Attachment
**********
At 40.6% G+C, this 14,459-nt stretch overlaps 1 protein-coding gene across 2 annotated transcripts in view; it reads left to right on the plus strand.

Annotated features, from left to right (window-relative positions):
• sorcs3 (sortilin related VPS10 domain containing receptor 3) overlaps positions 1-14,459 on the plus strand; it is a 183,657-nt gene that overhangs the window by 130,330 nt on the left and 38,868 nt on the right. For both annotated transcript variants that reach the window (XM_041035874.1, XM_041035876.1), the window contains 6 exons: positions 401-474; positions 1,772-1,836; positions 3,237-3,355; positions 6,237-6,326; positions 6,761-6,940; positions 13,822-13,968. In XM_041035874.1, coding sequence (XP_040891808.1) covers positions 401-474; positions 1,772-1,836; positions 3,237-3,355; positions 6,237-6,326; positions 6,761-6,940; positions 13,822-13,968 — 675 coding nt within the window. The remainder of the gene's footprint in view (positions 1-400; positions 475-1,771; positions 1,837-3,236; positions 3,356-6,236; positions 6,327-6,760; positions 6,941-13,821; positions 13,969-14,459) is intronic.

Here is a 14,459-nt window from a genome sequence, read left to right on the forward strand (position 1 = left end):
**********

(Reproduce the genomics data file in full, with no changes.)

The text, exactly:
At 40.6% G+C, this 14,459-nt stretch overlaps 1 protein-coding gene across 2 annotated transcripts in view; it reads left to right on the plus strand.

Annotated features, from left to right (window-relative positions):
• sorcs3 (sortilin related VPS10 domain containing receptor 3) overlaps positions 1-14,459 on the plus strand; it is a 183,657-nt gene that overhangs the window by 130,330 nt on the left and 38,868 nt on the right. For both annotated transcript variants that reach the window (XM_041035874.1, XM_041035876.1), the window contains 6 exons: positions 401-474; positions 1,772-1,836; positions 3,237-3,355; positions 6,237-6,326; positions 6,761-6,940; positions 13,822-13,968. In XM_041035874.1, coding sequence (XP_040891808.1) covers positions 401-474; positions 1,772-1,836; positions 3,237-3,355; positions 6,237-6,326; positions 6,761-6,940; positions 13,822-13,968 — 675 coding nt within the window. The remainder of the gene's footprint in view (positions 1-400; positions 475-1,771; positions 1,837-3,236; positions 3,356-6,236; positions 6,327-6,760; positions 6,941-13,821; positions 13,969-14,459) is intronic.

Here is a 14,459-nt window from a genome sequence, read left to right on the forward strand (position 1 = left end):